Your workflows need to be customer-focused. At the end of the day, we are client-facing businesses, regardless of product or service. It allows you to define each layer of communication between you and the client. It’s replicatable, which is important. We got to get automated. This is how you get automated workflows are how you get automated. And it’s adaptable. When you start realizing something’s not working, for example, the G Suite having an algorithm change within Google parent, I had to start sending, quote, unquote, automated text to make sure they saw my email back because I can’t communicate and sell to somebody that’s not getting my emails. And then it’s measurable. You can actually quantifiably track your leads, and whether or not they become actual clients and what your close ratio is, etc. So these are so incredibly important. Having a workflow, having a client journey, having a sales process, all of that ultimately is the same thing. And it’s important. It’s how we grow our businesses. Your workflows are the foundation of how your business moves forward. Plus, it allows you to get more effective at selling more effective at communicating with your clients, which ultimately means selling. It provides you insight into your business. You can figure out when things are working and when things aren’t working, which allows you to streamline it helps you reduce redundancies in your processes. It minimizes your room for error because you are following a workflow. It’s basically you’re creating standard operating procedures for every aspect of that client journey. And all of it improves the client experience. That should be the ultimate goal.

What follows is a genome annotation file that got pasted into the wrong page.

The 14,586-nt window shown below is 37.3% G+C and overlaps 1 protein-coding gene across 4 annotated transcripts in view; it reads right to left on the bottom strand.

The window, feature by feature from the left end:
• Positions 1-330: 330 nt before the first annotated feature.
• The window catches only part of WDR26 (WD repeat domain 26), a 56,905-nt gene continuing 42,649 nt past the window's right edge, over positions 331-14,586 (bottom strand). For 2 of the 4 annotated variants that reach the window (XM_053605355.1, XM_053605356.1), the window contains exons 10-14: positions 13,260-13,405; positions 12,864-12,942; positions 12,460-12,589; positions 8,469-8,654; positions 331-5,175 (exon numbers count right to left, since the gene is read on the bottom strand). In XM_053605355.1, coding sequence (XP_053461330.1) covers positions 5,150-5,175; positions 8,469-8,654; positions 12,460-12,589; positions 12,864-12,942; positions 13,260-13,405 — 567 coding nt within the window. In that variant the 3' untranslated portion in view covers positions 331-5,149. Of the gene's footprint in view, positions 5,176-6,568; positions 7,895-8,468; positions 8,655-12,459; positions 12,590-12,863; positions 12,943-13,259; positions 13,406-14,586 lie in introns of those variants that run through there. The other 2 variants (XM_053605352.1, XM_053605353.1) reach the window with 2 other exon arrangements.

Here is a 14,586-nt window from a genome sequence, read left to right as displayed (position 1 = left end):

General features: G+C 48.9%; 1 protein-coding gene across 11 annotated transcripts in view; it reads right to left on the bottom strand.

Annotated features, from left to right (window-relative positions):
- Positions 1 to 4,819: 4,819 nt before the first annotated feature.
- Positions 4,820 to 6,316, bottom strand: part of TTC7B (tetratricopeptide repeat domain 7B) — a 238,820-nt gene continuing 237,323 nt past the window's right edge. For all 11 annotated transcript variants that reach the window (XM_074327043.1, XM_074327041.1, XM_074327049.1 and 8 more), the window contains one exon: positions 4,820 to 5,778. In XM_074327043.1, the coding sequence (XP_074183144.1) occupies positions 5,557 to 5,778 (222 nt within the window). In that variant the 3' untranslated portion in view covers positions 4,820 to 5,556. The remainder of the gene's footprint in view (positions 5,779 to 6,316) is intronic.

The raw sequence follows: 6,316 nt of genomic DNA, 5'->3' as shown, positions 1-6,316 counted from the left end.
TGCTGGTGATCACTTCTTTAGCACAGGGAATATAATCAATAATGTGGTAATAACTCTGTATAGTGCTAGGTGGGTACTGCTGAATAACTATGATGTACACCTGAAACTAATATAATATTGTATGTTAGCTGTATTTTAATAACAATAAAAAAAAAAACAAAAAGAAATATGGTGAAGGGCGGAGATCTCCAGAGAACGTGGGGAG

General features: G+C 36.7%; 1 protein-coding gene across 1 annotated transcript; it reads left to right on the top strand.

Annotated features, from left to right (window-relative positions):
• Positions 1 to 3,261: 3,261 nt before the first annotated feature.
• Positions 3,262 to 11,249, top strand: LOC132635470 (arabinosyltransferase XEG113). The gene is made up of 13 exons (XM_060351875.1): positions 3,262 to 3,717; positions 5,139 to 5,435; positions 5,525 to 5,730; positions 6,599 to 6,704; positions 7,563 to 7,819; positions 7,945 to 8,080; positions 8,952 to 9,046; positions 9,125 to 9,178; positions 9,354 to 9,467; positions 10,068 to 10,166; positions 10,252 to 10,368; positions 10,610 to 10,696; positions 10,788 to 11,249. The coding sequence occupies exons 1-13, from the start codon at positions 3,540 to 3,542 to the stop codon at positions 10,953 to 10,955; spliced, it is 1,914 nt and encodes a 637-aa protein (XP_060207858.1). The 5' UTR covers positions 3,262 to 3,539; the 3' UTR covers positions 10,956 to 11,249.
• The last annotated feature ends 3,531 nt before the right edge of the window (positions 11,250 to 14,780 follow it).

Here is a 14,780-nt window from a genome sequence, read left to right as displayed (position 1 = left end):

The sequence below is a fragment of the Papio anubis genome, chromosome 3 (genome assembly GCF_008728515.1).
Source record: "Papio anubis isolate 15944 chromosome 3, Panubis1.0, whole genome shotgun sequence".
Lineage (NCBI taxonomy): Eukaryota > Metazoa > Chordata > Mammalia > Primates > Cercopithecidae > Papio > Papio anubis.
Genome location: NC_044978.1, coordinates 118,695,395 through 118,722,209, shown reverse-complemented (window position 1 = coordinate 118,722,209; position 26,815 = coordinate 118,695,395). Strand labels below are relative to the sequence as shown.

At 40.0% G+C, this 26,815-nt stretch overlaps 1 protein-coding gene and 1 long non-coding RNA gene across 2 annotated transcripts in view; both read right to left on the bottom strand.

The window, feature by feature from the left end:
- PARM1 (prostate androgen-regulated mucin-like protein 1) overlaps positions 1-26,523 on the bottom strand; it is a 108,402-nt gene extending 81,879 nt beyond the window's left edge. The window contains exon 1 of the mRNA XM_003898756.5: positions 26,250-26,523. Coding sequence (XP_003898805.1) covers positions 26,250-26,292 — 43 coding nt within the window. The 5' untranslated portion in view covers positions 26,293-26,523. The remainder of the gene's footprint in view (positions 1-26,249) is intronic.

Okay, so how do we even do this? It’s very simple. We start by identifying the start and the endpoint to the customer journey. So for me and Sugar Creek, I needed them to come into my inquiry form through my website in one of two ways. And then I needed to respond back with whether or not we’re having a phone consult or a warehouse consult. If I had a perfect world, they would all be warehouse consults because I love meeting my clients in person. The queues are way better. And to see myself in person is a better client experience anyway and allows me to upsell because they’re being able to see it all.